[Top] [All Lists]

Re: [ontolog-forum] Foundation Ontology Primitives

To: Patrick Cassidy <pat@xxxxxxxxx>
Cc: "[ontolog-forum]" <ontolog-forum@xxxxxxxxxxxxxxxx>, ian@xxxxxxxxxxxxxxxx
From: Pat Hayes <phayes@xxxxxxx>
Date: Thu, 4 Feb 2010 23:03:28 -0600
Message-id: <913A1675-2C41-433A-B4E6-45B4CA869B6D@xxxxxxx>

On Feb 2, 2010, at 12:50 PM, Patrick Cassidy wrote:    (01)

> Ian,
>   Good to hear from you, I have never had a reason to filter your  
> posting.
>   Reasonable questions, and I will try to answer interspersed below.
>> In the thread that's been running, you indicate that you believe  
>> there
>> are some common ontic primitives that can be shared across multiple
>> ontologies -
>> e.g. as a foundation. Do you have a clear idea of what these might  
>> be ?
>> (some examples would really help my understanding).
>   I don't have a comprehensive list, but I have been taking the  
> Longman
> defining vocabulary (2148 words) as an initial approximation, and  
> trying to
> represent those concepts (possibly more than one per word) in the  
> ontology, together with other concepts required to describe and  
> reason with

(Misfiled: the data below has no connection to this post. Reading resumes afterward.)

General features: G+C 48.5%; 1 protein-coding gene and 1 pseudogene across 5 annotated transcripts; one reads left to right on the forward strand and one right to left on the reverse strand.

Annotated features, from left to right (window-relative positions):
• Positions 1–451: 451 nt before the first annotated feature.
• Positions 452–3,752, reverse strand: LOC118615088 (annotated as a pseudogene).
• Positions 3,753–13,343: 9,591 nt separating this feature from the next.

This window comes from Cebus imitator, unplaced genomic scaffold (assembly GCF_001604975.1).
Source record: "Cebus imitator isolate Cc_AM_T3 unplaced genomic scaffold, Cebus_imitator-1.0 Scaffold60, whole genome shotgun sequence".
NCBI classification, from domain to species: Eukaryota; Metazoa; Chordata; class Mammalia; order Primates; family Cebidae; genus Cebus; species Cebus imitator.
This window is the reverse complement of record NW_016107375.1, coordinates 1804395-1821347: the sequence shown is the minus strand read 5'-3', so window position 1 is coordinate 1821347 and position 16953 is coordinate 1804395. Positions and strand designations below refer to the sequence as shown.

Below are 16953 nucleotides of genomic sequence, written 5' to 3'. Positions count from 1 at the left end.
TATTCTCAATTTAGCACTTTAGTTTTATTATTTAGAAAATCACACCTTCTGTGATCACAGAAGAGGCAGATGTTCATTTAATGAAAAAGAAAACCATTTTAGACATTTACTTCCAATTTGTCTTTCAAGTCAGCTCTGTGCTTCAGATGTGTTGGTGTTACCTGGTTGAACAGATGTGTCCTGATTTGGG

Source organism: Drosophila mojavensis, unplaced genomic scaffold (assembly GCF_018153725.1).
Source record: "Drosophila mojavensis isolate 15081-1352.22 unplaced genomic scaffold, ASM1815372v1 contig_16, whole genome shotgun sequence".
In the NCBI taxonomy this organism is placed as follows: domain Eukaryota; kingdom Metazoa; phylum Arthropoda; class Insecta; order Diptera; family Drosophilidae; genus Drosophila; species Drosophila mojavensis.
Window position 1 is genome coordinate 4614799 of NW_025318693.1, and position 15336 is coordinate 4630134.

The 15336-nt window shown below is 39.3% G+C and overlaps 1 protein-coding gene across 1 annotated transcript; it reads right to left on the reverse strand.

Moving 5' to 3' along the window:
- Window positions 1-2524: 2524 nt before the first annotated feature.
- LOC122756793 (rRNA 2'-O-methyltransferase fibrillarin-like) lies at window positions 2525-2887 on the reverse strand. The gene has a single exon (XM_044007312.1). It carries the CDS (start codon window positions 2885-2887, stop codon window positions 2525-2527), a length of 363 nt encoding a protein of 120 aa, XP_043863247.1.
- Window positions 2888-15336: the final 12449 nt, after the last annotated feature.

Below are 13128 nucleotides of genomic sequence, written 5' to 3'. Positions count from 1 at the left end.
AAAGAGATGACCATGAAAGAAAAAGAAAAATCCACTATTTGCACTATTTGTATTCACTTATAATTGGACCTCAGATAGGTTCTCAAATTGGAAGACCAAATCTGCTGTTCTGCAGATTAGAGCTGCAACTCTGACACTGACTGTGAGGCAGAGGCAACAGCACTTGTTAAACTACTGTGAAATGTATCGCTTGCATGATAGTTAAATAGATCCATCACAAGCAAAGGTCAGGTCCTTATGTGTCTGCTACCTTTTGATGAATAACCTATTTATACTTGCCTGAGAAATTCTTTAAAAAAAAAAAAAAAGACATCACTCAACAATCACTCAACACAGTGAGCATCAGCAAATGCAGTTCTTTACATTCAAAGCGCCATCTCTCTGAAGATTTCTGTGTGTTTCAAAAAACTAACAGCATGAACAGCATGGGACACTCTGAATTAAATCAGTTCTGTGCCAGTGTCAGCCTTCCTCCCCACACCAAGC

> those.  Among the most basic concepts are really abstract things  
> like object
> and attribute and event, too primitive to logically define, and  
> represented
> only by the relations among them - and comprehensible to people  
> mostly by
> reference to examples.  I would consider "Mass" as primitive - in  
> that case,
> a "PhysicalObject" (as defined in COSMO) would not be a primitive  
> because it
> can be necessarily defined as an Object that has Mass; nevertheless,  
> it
> would be hard to have a perspicuous FO without the notion of  
> PhysicalObject.
> I have over 7000 classes (types)in the ontology, but many of those are
> probably not primitive, they are only included to make it easier to  
> create a
> natural language interface to the FO.  So at this point I haven't  
> tried to
> tease out the true primitives from decomposable concept  
> representations.
> Pat Hayes has mentioned that all of his time theories can be  
> "expressed by"
> (Pat Hayes's phrase) axioms containing only three classes, time  
> point, time
> interval, and duration, plus some relations among them.   Those  
> three are
> among the concepts I would consider as primitive    (02)

But Pat, look, there aren't three concepts here. There are 3N, where N  
is the number of distinct (mutually incompatible) theories. I havent